BAGAN, Myanmar: Myanmar took stock of toppled spires and crumbling temple walls in the ancient capital Bagan on Thursday after a powerful earthquake hit the country, killing three and damaging the top tourist destination.
Two young girls and a man died in Magway region where the 6.8 magnitude quake struck Wednesday evening, cracking buildings across center of the country and sending tremors that were felt as far away as Bangkok and Kolkata.
In nearby Bagan, home to a vast plain of some 2,500 Buddhist monuments that are among Myanmar’s most venerated religious sites, teams of government-dispatched engineers and architects surveyed damage to nearly 200 of the prized pagodas.
“First we need to figure out the extent of the damage,” Arkar Kyaw, the deputy director of Myanmar’s culture ministry said.
“Then we will make a renovation plan,” he told Agence France-Presse, adding that the government is working directly with UNESCO.
First estimates showed at least 185 pagodas at Bagan were damaged, as security officers blocked tourists from entering temples while workers cleared piles of bricks, swept the grounds and sorted through fragments of murals.
“I heard sounds after I paid homage at a pagoda. There were foreign tourists there as well,” said Khin Maung Toe, a Myanmar man who was visiting Bagan for the first time when the earthquake struck.
“My wife barely escaped outside as the pagoda collapsed,” he told Agence France-Presse.
The temples, many of which are around 1,000 years old, are a top attraction for tourists flocking to Myanmar as it emerges from decades of military rule.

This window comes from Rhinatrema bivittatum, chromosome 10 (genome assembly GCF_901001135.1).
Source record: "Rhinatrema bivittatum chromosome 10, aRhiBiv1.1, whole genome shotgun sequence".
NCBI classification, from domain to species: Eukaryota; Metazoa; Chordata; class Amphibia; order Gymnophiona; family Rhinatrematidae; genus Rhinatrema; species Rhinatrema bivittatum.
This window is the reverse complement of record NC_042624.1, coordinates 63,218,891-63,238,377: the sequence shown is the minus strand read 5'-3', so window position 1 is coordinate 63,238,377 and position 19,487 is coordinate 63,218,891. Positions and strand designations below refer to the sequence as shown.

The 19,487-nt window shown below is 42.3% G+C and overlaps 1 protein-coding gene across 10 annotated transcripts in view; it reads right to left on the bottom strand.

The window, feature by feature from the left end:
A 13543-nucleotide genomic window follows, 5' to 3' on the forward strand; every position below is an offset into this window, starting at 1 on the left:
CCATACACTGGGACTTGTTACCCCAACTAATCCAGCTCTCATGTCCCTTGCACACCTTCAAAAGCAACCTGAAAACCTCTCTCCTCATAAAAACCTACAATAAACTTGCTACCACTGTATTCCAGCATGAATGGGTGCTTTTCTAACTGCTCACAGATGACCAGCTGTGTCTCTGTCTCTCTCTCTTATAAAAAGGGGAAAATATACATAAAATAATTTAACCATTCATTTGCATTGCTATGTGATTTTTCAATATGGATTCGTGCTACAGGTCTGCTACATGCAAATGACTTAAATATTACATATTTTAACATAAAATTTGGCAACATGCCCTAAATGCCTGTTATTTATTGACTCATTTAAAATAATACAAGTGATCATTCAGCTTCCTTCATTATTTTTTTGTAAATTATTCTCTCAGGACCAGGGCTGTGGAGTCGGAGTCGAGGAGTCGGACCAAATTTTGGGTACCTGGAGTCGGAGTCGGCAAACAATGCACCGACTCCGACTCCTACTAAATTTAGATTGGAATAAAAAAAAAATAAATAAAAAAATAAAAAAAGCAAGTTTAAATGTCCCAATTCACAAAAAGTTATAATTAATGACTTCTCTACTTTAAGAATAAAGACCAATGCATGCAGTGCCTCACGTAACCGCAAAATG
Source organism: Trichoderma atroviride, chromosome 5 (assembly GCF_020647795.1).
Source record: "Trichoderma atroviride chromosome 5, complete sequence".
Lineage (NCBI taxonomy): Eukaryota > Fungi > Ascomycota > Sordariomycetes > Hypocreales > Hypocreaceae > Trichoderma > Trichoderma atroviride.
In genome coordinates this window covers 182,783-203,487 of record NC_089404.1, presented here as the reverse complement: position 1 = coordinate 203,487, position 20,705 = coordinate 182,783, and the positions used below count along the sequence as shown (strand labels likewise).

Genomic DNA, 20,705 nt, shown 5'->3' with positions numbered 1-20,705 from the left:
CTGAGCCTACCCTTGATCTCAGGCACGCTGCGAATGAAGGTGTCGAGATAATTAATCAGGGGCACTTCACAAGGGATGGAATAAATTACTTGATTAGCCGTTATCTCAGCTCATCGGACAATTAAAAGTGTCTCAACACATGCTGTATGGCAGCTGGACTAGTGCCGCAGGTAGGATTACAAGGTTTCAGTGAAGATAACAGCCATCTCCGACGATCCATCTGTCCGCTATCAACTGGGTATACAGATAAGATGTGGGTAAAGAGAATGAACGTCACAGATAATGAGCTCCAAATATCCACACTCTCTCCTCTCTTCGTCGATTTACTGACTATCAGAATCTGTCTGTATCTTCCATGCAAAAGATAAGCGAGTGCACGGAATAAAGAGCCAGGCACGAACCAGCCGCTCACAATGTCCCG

Bagan’s sweeping expanse of temple ruins — which make for a staggering sunset vista — have survived wars, earthquakes and centuries of tropical sun.
In its heyday, between the 9th and 13th centuries, the city was the capital of a powerful kingdom and one of Asia’s most important centers for learning.
“It’s really heartbreaking. I cannot even eat,” said Tin Hla Oo, a trustee of the three-story Htilominlo pagoda, which was badly damaged by the quake.
“We are suffering because this is a great loss, as these (pagodas) are priceless.”
Earthquakes are relatively common in Myanmar, which lies in a tectonically active region.
The last major quake to seriously damage Bagan struck in 1975 and was followed by a controversial restoration effort under the military junta that stepped down in 2011.
Experts said the haphazard renovation work, much of it hastily done with modern materials, significantly altered the original architecture and design of some monuments.
In recent years, as the country undergoes a democratic transition and opens up following decades of isolationist junta rule, UNESCO has worked directly with the government to safeguard the monuments.
Myanmar is eager to see the city listed as a UNESCO World Heritage site.
“We believe this time the restoration will follow international standards,” said Sardar Umar Alam, the head of UNESCO’s office in Yangon, Myanmar’s largest city.
“It takes time to know how the structures are stabilized and how bad the actual damage is — if a roof collapses, how much it affects different walls and mural paintings,” he added.
Travel to once-cloistered Myanmar used to be reserved for the well-heeled and intrepid, prepared to endure the travails of a country under military rule with patchy electricity and limited communications.
But foreign tourists have poured in since the military stepped down in 2011, many of them making a beeline for Bagan.
This year Myanmar is on track to welcome 5.5 million tourists, nearly a million more than 2015, according to Tint Thwin, director-general of Ministry of Hotels and Tourism.